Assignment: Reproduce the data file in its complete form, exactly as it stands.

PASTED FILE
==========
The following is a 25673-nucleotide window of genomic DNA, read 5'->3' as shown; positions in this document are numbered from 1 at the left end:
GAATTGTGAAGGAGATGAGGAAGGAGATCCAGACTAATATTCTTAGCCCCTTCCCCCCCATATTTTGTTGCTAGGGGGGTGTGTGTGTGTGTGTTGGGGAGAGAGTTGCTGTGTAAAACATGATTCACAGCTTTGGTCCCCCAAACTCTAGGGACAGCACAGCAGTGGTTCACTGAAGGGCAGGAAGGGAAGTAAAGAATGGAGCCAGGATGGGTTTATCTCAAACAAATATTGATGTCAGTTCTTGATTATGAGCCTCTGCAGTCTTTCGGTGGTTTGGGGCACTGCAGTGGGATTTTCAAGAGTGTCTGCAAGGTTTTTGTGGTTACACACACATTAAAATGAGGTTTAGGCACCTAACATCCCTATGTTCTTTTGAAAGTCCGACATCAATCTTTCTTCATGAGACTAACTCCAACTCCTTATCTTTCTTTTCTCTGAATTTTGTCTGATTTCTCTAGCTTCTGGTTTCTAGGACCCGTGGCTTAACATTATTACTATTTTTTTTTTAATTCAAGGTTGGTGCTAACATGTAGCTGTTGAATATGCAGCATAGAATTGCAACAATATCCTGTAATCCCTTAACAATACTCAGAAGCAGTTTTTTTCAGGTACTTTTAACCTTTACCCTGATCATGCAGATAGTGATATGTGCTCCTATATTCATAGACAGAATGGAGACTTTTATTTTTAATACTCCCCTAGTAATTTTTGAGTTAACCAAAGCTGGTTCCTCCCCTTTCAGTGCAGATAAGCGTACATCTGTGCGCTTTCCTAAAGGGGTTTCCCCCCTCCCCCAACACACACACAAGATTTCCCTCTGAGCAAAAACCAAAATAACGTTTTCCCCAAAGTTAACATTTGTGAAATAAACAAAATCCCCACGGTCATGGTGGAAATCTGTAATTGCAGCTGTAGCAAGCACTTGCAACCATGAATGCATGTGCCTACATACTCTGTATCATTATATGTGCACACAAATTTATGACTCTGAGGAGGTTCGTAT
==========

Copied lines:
The following is a 25673-nucleotide window of genomic DNA, read 5'->3' as shown; positions in this document are numbered from 1 at the left end:
GAATTGTGAAGGAGATGAGGAAGGAGATCCAGACTAATATTCTTAGCCCCTTCCCCCCCATATTTTGTTGCTAGGGGGGTGTGTGTGTGTGTGTTGGGGAGAGAGTTGCTGTGTAAAACATGATTCACAGCTTTGGTCCCCCAAACTCTAGGGACAGCACAGCAGTGGTTCACTGAAGGGCAGGAAGGGAAGTAAAGAATGGAGCCAGGATGGGTTTATCTCAAACAAATATTGATGTCAGTTCTTGATTATGAGCCTCTGCAGTCTTTCGGTGGTTTGGGGCACTGCAGTGGGATTTTCAAGAGTGTCTGCAAGGTTTTTGTGGTTACACACACATTAAAATGAGGTTTAGGCACCTAACATCCCTATGTTCTTTTGAAAGTCCGACATCAATCTTTCTTCATGAGACTAACTCCAACTCCTTATCTTTCTTTTCTCTGAATTTTGTCTGATTTCTCTAGCTTCTGGTTTCTAGGACCCGTGGCTTAACATTATTACTATTTTTTTTTTAATTCAAGGTTGGTGCTAACATGTAGCTGTTGAATATGCAGCATAGAATTGCAACAATATCCTGTAATCCCTTAACAATACTCAGAAGCAGTTTTTTTCAGGTACTTTTAACCTTTACCCTGATCATGCAGATAGTGATATGTGCTCCTATATTCATAGACAGAATGGAGACTTTTATTTTTAATACTCCCCTAGTAATTTTTGAGTTAACCAAAGCTGGTTCCTCCCCTTTCAGTGCAGATAAGCGTACATCTGTGCGCTTTCCTAAAGGGGTTTCCCCCCTCCCCCAACACACACACAAGATTTCCCTCTGAGCAAAAACCAAAATAACGTTTTCCCCAAAGTTAACATTTGTGAAATAAACAAAATCCCCACGGTCATGGTGGAAATCTGTAATTGCAGCTGTAGCAAGCACTTGCAACCATGAATGCATGTGCCTACATACTCTGTATCATTATATGTGCACACAAATTTATGACTCTGAGGAGGTTCGTAT